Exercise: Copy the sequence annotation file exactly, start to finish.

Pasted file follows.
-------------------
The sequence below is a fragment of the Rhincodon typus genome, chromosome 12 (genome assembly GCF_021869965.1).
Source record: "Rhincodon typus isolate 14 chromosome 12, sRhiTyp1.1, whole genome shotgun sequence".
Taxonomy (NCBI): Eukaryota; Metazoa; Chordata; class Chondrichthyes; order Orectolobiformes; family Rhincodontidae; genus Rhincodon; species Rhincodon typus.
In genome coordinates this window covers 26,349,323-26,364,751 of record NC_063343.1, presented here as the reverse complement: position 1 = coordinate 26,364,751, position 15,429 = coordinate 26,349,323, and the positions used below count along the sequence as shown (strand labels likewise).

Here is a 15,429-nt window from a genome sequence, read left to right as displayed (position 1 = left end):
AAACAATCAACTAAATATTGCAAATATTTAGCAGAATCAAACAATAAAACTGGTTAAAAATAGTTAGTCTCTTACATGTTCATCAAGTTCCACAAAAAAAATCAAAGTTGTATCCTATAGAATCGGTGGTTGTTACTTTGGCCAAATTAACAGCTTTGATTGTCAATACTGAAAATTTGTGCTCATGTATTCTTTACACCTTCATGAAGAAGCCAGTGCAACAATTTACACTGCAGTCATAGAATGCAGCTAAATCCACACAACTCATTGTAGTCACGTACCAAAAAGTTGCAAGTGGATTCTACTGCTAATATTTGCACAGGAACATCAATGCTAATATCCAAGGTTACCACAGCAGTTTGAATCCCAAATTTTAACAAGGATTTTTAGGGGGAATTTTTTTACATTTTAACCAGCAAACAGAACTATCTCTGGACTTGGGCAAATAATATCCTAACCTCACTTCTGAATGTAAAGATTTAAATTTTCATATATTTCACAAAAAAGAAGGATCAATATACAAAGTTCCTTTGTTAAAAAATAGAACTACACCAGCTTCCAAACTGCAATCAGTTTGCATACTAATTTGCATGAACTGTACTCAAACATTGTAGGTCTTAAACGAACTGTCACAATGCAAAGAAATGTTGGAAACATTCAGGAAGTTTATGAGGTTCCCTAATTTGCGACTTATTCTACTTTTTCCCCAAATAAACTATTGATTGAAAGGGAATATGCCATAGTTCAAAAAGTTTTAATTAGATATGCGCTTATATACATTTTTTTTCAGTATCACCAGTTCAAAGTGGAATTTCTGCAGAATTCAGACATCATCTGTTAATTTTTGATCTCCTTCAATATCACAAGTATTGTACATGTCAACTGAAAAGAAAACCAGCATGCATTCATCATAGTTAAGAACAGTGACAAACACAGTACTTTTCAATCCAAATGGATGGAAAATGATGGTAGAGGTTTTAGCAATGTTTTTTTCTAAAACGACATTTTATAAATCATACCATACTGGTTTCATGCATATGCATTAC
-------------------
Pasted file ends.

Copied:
The sequence below is a fragment of the Rhincodon typus genome, chromosome 12 (genome assembly GCF_021869965.1).
Source record: "Rhincodon typus isolate 14 chromosome 12, sRhiTyp1.1, whole genome shotgun sequence".
Taxonomy (NCBI): Eukaryota; Metazoa; Chordata; class Chondrichthyes; order Orectolobiformes; family Rhincodontidae; genus Rhincodon; species Rhincodon typus.
In genome coordinates this window covers 26,349,323-26,364,751 of record NC_063343.1, presented here as the reverse complement: position 1 = coordinate 26,364,751, position 15,429 = coordinate 26,349,323, and the positions used below count along the sequence as shown (strand labels likewise).

Here is a 15,429-nt window from a genome sequence, read left to right as displayed (position 1 = left end):
AAACAATCAACTAAATATTGCAAATATTTAGCAGAATCAAACAATAAAACTGGTTAAAAATAGTTAGTCTCTTACATGTTCATCAAGTTCCACAAAAAAAATCAAAGTTGTATCCTATAGAATCGGTGGTTGTTACTTTGGCCAAATTAACAGCTTTGATTGTCAATACTGAAAATTTGTGCTCATGTATTCTTTACACCTTCATGAAGAAGCCAGTGCAACAATTTACACTGCAGTCATAGAATGCAGCTAAATCCACACAACTCATTGTAGTCACGTACCAAAAAGTTGCAAGTGGATTCTACTGCTAATATTTGCACAGGAACATCAATGCTAATATCCAAGGTTACCACAGCAGTTTGAATCCCAAATTTTAACAAGGATTTTTAGGGGGAATTTTTTTACATTTTAACCAGCAAACAGAACTATCTCTGGACTTGGGCAAATAATATCCTAACCTCACTTCTGAATGTAAAGATTTAAATTTTCATATATTTCACAAAAAAGAAGGATCAATATACAAAGTTCCTTTGTTAAAAAATAGAACTACACCAGCTTCCAAACTGCAATCAGTTTGCATACTAATTTGCATGAACTGTACTCAAACATTGTAGGTCTTAAACGAACTGTCACAATGCAAAGAAATGTTGGAAACATTCAGGAAGTTTATGAGGTTCCCTAATTTGCGACTTATTCTACTTTTTCCCCAAATAAACTATTGATTGAAAGGGAATATGCCATAGTTCAAAAAGTTTTAATTAGATATGCGCTTATATACATTTTTTTTCAGTATCACCAGTTCAAAGTGGAATTTCTGCAGAATTCAGACATCATCTGTTAATTTTTGATCTCCTTCAATATCACAAGTATTGTACATGTCAACTGAAAAGAAAACCAGCATGCATTCATCATAGTTAAGAACAGTGACAAACACAGTACTTTTCAATCCAAATGGATGGAAAATGATGGTAGAGGTTTTAGCAATGTTTTTTTCTAAAACGACATTTTATAAATCATACCATACTGGTTTCATGCATATGCATTAC